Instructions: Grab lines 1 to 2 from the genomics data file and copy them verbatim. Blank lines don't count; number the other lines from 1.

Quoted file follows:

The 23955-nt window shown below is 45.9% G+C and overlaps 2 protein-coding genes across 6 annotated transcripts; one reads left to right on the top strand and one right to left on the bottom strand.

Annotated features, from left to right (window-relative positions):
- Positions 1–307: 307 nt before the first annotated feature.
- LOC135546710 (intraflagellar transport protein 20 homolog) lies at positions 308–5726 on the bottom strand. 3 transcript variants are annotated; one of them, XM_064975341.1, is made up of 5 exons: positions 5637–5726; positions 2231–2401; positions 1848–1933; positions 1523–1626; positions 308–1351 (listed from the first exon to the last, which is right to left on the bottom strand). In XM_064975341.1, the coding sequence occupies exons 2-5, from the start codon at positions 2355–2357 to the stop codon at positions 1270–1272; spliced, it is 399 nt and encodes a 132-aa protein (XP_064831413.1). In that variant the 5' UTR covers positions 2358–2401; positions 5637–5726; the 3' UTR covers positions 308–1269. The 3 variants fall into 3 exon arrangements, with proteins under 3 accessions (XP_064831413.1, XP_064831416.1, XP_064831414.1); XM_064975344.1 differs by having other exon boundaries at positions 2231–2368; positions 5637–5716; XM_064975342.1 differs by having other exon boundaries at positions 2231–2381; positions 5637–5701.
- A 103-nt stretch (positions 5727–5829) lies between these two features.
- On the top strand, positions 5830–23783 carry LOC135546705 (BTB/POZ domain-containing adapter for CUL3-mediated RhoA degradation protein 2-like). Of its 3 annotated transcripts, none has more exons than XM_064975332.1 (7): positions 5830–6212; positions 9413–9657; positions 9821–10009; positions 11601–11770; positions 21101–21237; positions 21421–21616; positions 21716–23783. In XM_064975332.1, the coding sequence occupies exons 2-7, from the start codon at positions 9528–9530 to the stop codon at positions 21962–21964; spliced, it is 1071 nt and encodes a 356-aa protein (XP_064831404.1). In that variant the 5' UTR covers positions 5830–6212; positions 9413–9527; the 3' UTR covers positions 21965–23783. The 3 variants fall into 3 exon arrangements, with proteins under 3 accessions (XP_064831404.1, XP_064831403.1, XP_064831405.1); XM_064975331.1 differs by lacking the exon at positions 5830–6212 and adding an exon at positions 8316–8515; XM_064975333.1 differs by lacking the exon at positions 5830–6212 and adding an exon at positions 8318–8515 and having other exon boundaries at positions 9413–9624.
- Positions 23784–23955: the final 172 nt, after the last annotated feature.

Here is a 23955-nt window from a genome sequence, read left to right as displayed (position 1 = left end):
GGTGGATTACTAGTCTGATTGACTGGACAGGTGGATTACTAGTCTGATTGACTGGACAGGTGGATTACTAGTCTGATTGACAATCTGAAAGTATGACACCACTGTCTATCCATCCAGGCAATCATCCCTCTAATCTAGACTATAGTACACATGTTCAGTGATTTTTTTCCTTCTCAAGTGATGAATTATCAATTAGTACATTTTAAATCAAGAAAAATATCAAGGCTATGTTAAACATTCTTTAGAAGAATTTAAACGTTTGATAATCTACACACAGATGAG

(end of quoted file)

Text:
The 23955-nt window shown below is 45.9% G+C and overlaps 2 protein-coding genes across 6 annotated transcripts; one reads left to right on the top strand and one right to left on the bottom strand.

Annotated features, from left to right (window-relative positions):